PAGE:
• @brasofilo you're right, I've deleted the lengthy, unnecessary introduction. :) Commented Jan 10, 2013 at 15:16
  • @s_ha_dum Inserted using the editor. Manually in opposition to automatic image generation done by theme, like post thumbnails etc. Commented Jan 10, 2013 at 15:17

2 Answers 2


I hadn't done this myself but I have How to insert image in Markdown syntax in WordPress stashed for later that shows how to customize markup of inserted image.

It makes use of image_send_to_editor filter in get_image_send_to_editor() function.


It is a bit messy, but you could write a filter for the_content, use a regex to find all the image tags, and then replace them with your revised format.

There are a few challenges with that approach, the toughest being resolving the base image url - since even if the image has been uploaded via Wordpress, the instance in the post could be the full sized image or it could be the thumbnail. To convert it to your array of sizes, you need the base image url and then you can add the different sizes to the end (i.e. 150x150).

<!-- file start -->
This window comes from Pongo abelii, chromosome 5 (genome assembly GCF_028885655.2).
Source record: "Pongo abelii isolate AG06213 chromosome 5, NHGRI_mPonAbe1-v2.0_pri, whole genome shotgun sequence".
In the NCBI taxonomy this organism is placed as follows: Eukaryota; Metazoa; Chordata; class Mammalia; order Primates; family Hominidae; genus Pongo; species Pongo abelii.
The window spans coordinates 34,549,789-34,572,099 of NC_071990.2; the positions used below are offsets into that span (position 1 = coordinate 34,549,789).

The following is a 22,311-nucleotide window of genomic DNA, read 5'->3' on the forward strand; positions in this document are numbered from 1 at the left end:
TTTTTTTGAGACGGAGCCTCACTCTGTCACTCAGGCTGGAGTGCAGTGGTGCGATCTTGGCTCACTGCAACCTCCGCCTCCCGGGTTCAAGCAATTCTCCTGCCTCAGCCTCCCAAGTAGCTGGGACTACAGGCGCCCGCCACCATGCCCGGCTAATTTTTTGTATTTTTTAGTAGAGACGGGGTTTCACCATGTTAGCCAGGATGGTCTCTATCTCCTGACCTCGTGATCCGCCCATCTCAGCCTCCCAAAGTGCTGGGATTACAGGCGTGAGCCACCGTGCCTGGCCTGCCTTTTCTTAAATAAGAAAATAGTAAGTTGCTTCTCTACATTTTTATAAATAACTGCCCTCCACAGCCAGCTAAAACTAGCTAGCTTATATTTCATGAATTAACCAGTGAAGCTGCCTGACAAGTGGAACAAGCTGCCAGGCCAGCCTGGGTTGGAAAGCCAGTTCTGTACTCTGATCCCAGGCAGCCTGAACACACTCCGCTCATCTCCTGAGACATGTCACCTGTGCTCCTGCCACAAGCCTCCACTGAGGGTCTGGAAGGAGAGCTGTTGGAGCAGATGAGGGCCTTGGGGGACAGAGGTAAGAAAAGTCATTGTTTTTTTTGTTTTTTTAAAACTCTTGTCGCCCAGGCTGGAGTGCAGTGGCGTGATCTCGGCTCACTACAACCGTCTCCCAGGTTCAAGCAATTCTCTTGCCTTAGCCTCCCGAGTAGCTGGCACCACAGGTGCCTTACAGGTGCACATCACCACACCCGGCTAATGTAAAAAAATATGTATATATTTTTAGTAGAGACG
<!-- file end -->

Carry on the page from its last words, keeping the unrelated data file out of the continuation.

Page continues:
There is also the possibility that the post author inserted an image that they uploaded themselves instead of through Wordpress or perhaps they are hotlinking to an outside image.

A typical attachment import looks like:

<img src="http://my_domain.com/wp-content/uploads/2012/08/image_name.jpg" alt="Description" width="150" height="150" class="aligncenter size-thumbnail wp-image-1237" />

So we need a regex that finds image tags but only those that are actual Wordpress attachments. I'm just making the following code up - it always takes me a few iterations to get a regex working correctly - so it will probably need some tweaking, but here is a concept: